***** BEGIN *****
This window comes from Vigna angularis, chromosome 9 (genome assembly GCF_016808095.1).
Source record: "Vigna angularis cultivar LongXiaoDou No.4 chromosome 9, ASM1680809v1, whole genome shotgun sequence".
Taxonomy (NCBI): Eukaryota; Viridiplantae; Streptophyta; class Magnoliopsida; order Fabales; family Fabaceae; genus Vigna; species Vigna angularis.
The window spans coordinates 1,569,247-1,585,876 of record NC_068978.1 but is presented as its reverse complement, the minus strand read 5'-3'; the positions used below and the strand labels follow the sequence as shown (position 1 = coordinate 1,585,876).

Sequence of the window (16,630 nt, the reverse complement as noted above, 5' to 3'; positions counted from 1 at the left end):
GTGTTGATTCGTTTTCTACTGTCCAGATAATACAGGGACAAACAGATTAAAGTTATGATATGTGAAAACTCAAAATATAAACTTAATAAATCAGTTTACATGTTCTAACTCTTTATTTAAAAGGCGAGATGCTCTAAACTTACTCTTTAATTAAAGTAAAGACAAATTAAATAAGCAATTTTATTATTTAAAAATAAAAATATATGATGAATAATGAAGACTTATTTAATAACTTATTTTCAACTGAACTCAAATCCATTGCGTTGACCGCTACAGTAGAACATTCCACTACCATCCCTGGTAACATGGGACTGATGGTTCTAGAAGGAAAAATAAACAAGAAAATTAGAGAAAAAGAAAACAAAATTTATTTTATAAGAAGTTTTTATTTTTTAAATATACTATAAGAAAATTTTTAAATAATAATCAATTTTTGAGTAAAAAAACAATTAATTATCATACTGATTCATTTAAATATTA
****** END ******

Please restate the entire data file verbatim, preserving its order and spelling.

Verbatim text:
This window comes from Vigna angularis, chromosome 9 (genome assembly GCF_016808095.1).
Source record: "Vigna angularis cultivar LongXiaoDou No.4 chromosome 9, ASM1680809v1, whole genome shotgun sequence".
Taxonomy (NCBI): Eukaryota; Viridiplantae; Streptophyta; class Magnoliopsida; order Fabales; family Fabaceae; genus Vigna; species Vigna angularis.
The window spans coordinates 1,569,247-1,585,876 of record NC_068978.1 but is presented as its reverse complement, the minus strand read 5'-3'; the positions used below and the strand labels follow the sequence as shown (position 1 = coordinate 1,585,876).

Sequence of the window (16,630 nt, the reverse complement as noted above, 5' to 3'; positions counted from 1 at the left end):
GTGTTGATTCGTTTTCTACTGTCCAGATAATACAGGGACAAACAGATTAAAGTTATGATATGTGAAAACTCAAAATATAAACTTAATAAATCAGTTTACATGTTCTAACTCTTTATTTAAAAGGCGAGATGCTCTAAACTTACTCTTTAATTAAAGTAAAGACAAATTAAATAAGCAATTTTATTATTTAAAAATAAAAATATATGATGAATAATGAAGACTTATTTAATAACTTATTTTCAACTGAACTCAAATCCATTGCGTTGACCGCTACAGTAGAACATTCCACTACCATCCCTGGTAACATGGGACTGATGGTTCTAGAAGGAAAAATAAACAAGAAAATTAGAGAAAAAGAAAACAAAATTTATTTTATAAGAAGTTTTTATTTTTTAAATATACTATAAGAAAATTTTTAAATAATAATCAATTTTTGAGTAAAAAAACAATTAATTATCATACTGATTCATTTAAATATTA